In my opinion, for what thats worth, the wealthy have disposable income to pay others to keep their world clean.
Same reason they have better teeth and lower rates of heart disease, they can afford it.

racist experience. 02.Jul.2007 23:08

ian wallace

"my experience" observes "mostly blacks, throwing their garbage out onto the street. It's ignorance and it's a class issue" And you just made it a race issue. Real nice. Maybe you just "see it" when African Americans do it, and notice it. Just like a white cop "sees" more crime being committed by African Americans, and judges just "see" more reasons to throw black lives away then white lives. Maybe your a racist. ignorance indeed.

As to a class issue, sure. To be clear, you can certainly find plenty of litter in Oregon's lily white poor back country.It's just spread out a little thinner.

I tend to work in richer parts of the city. Guess what? These people have very good city services, they have maids, they have gardeners, they have all sorts of services at their disposal. they pay people to clean up their mess. Theres also a lot fewer shitty fast food places in rich sections. Their entertainment and social arena are indoors, and/or at structured events. Working class people tend to use the streets and parks as a social areas, as they are free.

Regarding education levels. Sure, better schooling could impact ecological consciousness, but talk about pissing in the ocean. A decent education system that didn't simply reproducing the same classist, racist, and sexist bullshit would certainly go along ways towards fixing all sorts of problems. Poor neighborhoods are always more polluted then rich neighborhoods.

Poor neighborhoods have had less access to capital to improve the housing stock, more people are renters, and thus have no real vested interest in improving their land lords property. You get the short end of the city service stick. When you aggregate that, you certainly produce a lesser incentive towards generalized improvement (within the current social context)- stagnant or falling property values .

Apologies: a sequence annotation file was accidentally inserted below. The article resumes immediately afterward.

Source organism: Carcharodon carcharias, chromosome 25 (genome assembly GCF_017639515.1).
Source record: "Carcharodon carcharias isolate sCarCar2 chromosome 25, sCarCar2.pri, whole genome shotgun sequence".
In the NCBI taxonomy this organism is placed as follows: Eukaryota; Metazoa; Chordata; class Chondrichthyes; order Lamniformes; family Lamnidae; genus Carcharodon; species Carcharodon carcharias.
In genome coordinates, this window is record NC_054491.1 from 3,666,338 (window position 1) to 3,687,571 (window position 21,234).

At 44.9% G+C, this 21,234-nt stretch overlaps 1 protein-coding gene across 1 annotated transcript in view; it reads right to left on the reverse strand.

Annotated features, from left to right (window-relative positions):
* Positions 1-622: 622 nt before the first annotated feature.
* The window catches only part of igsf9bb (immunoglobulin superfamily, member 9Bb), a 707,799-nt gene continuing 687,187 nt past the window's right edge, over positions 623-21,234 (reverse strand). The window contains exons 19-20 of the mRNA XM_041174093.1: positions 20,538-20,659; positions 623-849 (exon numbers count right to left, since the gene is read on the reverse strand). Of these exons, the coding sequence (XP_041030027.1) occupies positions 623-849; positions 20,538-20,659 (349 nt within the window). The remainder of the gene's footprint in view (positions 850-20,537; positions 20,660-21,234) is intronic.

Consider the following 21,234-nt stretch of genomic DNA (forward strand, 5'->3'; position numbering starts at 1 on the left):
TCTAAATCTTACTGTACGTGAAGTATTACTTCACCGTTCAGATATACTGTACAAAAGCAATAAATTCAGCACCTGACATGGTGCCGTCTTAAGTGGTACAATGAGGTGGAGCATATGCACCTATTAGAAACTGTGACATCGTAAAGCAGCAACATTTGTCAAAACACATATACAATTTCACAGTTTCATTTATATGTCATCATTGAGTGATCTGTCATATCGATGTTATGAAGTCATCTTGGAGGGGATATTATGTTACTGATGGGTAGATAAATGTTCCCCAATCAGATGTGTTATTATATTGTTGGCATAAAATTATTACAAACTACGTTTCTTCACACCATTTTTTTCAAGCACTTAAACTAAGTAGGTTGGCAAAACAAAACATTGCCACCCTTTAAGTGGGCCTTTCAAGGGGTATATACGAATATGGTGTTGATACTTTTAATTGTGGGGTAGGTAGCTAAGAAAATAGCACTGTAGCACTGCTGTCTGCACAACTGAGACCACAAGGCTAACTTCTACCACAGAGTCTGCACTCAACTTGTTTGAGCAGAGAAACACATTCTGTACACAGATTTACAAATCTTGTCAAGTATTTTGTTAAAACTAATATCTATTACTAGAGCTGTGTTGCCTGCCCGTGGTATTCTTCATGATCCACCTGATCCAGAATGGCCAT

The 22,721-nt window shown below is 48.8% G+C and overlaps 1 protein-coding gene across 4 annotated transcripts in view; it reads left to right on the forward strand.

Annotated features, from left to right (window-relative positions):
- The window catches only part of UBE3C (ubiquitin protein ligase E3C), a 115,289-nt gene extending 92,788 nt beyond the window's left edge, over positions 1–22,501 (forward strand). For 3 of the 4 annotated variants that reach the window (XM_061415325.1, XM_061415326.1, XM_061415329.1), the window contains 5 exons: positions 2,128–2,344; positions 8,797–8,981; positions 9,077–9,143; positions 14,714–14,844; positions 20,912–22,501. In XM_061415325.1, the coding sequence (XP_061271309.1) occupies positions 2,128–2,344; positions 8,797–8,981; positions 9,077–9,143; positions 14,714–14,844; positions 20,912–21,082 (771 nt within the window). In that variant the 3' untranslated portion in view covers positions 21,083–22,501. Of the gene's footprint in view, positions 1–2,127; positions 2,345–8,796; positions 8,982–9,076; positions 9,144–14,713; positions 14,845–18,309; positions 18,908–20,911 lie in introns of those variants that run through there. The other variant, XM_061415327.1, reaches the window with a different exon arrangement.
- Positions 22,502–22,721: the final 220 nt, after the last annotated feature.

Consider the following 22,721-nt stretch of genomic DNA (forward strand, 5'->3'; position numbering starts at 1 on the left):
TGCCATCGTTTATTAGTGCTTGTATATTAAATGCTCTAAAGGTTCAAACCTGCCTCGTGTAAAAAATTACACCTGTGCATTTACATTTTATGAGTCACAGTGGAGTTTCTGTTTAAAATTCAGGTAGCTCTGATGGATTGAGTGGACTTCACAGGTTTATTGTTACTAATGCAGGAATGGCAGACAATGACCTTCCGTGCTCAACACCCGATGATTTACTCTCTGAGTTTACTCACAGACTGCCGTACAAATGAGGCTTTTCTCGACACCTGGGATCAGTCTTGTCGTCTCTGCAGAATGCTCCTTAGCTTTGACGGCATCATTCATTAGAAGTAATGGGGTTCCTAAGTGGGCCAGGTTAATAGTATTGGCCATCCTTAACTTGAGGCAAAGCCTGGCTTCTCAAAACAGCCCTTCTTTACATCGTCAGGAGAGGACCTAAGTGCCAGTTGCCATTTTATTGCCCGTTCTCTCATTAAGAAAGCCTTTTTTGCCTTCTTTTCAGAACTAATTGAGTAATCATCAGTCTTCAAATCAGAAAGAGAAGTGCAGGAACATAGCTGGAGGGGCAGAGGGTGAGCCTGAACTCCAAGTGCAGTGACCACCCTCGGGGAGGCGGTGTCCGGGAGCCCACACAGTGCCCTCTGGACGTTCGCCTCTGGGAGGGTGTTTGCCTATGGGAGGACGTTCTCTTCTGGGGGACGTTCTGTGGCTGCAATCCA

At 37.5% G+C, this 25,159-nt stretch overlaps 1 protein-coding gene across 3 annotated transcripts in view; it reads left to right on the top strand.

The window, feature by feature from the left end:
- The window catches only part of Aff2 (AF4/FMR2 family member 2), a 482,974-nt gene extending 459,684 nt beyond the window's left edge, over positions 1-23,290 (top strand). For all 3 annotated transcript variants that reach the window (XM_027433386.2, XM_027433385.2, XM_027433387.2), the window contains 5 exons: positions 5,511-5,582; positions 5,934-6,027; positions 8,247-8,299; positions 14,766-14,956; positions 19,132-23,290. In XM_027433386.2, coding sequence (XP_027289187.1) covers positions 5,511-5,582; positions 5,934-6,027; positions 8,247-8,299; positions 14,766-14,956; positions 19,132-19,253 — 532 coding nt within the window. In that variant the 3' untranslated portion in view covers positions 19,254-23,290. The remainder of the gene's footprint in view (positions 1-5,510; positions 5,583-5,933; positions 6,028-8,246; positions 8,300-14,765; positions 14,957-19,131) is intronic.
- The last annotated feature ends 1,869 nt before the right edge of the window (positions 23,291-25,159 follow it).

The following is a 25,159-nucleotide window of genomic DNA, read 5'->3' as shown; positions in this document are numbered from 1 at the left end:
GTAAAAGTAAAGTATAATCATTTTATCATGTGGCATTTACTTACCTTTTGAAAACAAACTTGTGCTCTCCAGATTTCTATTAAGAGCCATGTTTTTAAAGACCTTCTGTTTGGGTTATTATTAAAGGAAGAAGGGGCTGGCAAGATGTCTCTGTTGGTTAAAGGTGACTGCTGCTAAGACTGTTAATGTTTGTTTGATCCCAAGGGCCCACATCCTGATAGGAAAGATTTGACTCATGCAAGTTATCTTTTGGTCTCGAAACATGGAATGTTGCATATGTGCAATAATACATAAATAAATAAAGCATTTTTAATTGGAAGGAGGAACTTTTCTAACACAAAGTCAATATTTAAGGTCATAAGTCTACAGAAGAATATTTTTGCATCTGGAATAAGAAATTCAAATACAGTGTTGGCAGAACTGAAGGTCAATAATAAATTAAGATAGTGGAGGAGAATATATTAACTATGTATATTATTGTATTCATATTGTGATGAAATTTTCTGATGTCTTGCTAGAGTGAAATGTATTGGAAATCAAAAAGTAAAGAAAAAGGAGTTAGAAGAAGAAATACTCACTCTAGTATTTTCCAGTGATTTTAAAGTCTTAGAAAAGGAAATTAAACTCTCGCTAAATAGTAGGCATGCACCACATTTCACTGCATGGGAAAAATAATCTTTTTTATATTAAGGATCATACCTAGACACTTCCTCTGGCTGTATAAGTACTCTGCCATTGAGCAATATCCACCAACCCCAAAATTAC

If you had a shitty slumlord that never maintained property, never responded to illegal dumping (often by companies or people that wish to avoid disposal fees), had poor city services (lack of trash cans, public toilets ect,) and saw no real incentive or support for your environment, would you "give a hoot"?

The line that separates littering from pollution is a very fine one. Fast food restaurants and mini marts should be held accountable for what happens to the packaging for their products. Why not put a 5 cent deposit on all packaging like we have on bottles? That would certainly keep it cleaner, by making the corporations that wrap every goddamn product they make in paper or plastic responsible for the total cost of their product. Think of it as a stop gap measure until we finally destroy capitalism, and all the impossible situations it puts people in.

The government cares less about poorer neighborhoods 03.Jul.2007 05:54

trash everywhere

Along the off-ramp and service road leading from I-5 to Alberta Street, there is always a bevy of trash. Once in the last 4.5 years since I've been living off Alberta crews actually cleaned up the trash. But otherwise it sits there and sits there, despite repeated requests that it gets put in their regular clean up schedule. But there's no such trash in NW off 23rd Avenue where you get on and off I-405.